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  • Friday, February 03, 2017

    24 Chaplains to Be Added to Chaplains Hill Monument

    by Ken Kraetzer, SAL Radio

    White Plains, NY Feb. 3, 2017 — The names of 24 Protestant Chaplains who died in service including two who remain Missing In Action from the Korean War are planned to be recognized this spring at Chaplains Hill in Section 2 at Arlington National Cemetery on a revised plaque.

    The announcement came on the 74th anniversary of the “Four Chaplains” who gave up their lives for others during World War II on the torpedoed troopship Dorchester.

    Chaplains Hill monuments. U.S. Army photo by Rachel Larue/Arlington National Cemetery.

    The effort is being led by group of local and national veterans service organizations who combined in 2011 to donate the Jewish Chaplains Monument to Arlington National Cemetery. The group plan to replace an aging Protestant Chaplain plaque and monument stone which honors chaplains who died in service only during WWII. The new elements will be a granite monument base and upright presenting a bronze plaque honoring the 117 WWII Protestant chaplains who died in service during WWII adding for the first time the names of 24 Protestant chaplains who died in service in Korea, Vietnam, Cold War Era, and the War on Terror.

    A plaque to recognize Catholic chaplains who died in service in the War on Terrorism is also planned to be added to the existing Catholic Monument. The Jewish chaplains plaque is up to date. Although the Chaplain Corps of the US Armed Forces is today represented by chaplains of a wide number of faiths, no other faith group has suffered the loss of a chaplain during military service.

    Two US Army chaplains, Captain Kenneth Charles Hyslop of Sussex, Delaware, a Northern Baptist chaplain, and Major Wayne Henry Burdue, of Thurston, Washington a chaplain of the Disciples of Christ, were both taken prisoner in the early months of the Korean War. Both died in captivity and remain Missing in Action according to American Battle Monument Commission records.

    Honored by name on the existing Catholic Chaplains Monument on Chaplains Hill, are two US Army chaplains Captain Lawrence Frank Brunnert of St. Louis City, MO and Captain Emil Joseph Kapaun of Wichita, Kansas; both died as prisoners of war and their remains have not been found. Captain Kapaun was posthumously awarded the Medal of Honor in 2013.

    The names to be recognized at Chaplains Hill for the first time are:

    Korea: Wayne Burdue, Wendell Byrd, James Conner, Robert Crane, Kenneth Hyslop, Byron Lee, Samuel Simpson, Kenneth Wilson.

    Vietnam: Don Bartley, Merle Brown, William Feaster, Ambrosia Grandea, Roger Heinz, James Johnson, Phillip Nichols.

    Cold War Era: Albert Beasley, Evered Cagle, Troy Carter, Robert Ledbetter.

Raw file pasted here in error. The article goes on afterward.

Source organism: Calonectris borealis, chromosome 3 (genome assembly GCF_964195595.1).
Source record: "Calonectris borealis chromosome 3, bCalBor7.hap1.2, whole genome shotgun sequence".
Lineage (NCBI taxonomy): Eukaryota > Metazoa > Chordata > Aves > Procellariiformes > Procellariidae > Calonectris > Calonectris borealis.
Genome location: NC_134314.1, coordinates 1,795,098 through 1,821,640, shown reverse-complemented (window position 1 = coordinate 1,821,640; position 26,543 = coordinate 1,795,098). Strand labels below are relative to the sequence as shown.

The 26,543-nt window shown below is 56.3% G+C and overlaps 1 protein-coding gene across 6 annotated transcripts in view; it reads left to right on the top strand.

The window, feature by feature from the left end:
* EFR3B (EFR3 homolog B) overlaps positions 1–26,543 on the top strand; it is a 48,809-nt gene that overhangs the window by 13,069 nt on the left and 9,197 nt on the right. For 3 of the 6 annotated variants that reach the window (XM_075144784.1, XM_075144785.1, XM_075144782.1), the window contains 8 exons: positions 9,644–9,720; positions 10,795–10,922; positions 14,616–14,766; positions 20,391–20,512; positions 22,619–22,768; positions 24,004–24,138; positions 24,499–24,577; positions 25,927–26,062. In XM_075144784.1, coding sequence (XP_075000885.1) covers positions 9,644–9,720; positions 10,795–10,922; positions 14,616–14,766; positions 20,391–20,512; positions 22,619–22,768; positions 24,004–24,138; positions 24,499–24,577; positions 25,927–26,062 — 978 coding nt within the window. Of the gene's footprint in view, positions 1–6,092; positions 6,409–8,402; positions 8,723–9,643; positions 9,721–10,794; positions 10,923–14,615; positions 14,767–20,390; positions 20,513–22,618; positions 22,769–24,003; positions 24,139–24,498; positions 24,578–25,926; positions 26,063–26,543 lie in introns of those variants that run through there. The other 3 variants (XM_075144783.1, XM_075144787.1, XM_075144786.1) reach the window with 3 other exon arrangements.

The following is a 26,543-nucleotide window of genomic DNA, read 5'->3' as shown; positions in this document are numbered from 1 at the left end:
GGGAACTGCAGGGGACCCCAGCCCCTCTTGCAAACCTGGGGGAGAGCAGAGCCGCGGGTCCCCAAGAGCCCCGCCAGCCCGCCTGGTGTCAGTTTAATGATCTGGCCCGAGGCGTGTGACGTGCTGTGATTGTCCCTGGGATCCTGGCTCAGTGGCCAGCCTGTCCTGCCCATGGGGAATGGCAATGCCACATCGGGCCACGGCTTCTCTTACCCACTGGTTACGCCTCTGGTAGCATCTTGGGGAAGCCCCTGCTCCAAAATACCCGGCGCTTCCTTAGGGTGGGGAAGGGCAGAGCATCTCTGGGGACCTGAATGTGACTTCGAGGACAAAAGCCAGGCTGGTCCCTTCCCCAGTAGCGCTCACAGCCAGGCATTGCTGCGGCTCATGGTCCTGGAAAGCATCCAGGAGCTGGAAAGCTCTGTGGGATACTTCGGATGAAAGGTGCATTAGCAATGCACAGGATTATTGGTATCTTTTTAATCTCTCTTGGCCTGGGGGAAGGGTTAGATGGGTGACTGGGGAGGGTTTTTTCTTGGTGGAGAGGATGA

War on Terrorism: Dale Goetz, Edward Jack, Joseph Moore, Gordon E. Oglesby, Steven Thornton

    The replacement plaque and monument is planned for a spring installation and dedication replacing the existing Protestant Monument joining three other monuments honoring Catholic Chaplains, World War One Chaplains, and Jewish Chaplains all who died during military service. It is planned that a plaque will be added this spring to the Catholic Chaplains Monument honoring several Catholic chaplains lost in the War on Terrorism.

    The design for the new Protestant Plaque was provided by Debora Jackson of Troy, NY and The Brooklyn Wall of Remembrance who previously designed the Jewish Chaplains Monument plaque dedicated in 2011. Overall plans to update and provide access to Chaplains Hill provided by architect Bruno Carvalho of Washington, DC based Carvalho and Good PLLC.

    A later phase is proposed to provide an ADA complaint walkway that will provide access up the 30 foot high Chaplains hill to visitors from Honor Flights to scout groups.

    Project director retired US Navy chaplain Rabbi Rear Admiral Harold Robinson (ret) US Navy commented:

    “On the 74th anniversary of the extraordinary demonstration of heroism and selfless service by the Four Chaplains lost in the attack on the troopship Dorchester during World War II, we are pleased to confirm our plans to provide Chaplains Hill at Arlington National Cemetery our nation’s most sacred place with an updated plaque and new stone monument that for the first time honors our Protestant colleagues who died during service in Korea, Vietnam, Cold War, and during Post 9-11 service in places such as Iraq and Afghanistan. We will be working on updating the Catholic Monument this spring. We extend our appreciation to all supporters and contributors to the project”.

    Participating organizations are The National Conference on Ministry to the Armed Forces, the Brooklyn Wall of Remembrance, the Four Chaplains Memorial Foundation, the Jewish War Veterans Post 695, Wayne, NJ; Sons of the American Legion Squadron 135 White Plains, NY, the Jewish Welfare Board, and the Florence Lahey and Sol Ollinger Foundation. Appreciation is extended for assistance provided on research to Mr. Gregory Tardieu of the Alexandria, VA Public Schools, Fay Rozovsky, Marsha McManus of the US Army Chaplains School, and Capt. (ret) Tierian Cash USN, former National Chaplain of The American Legion, and Michael D. Helm, former National Commander, The American Legion.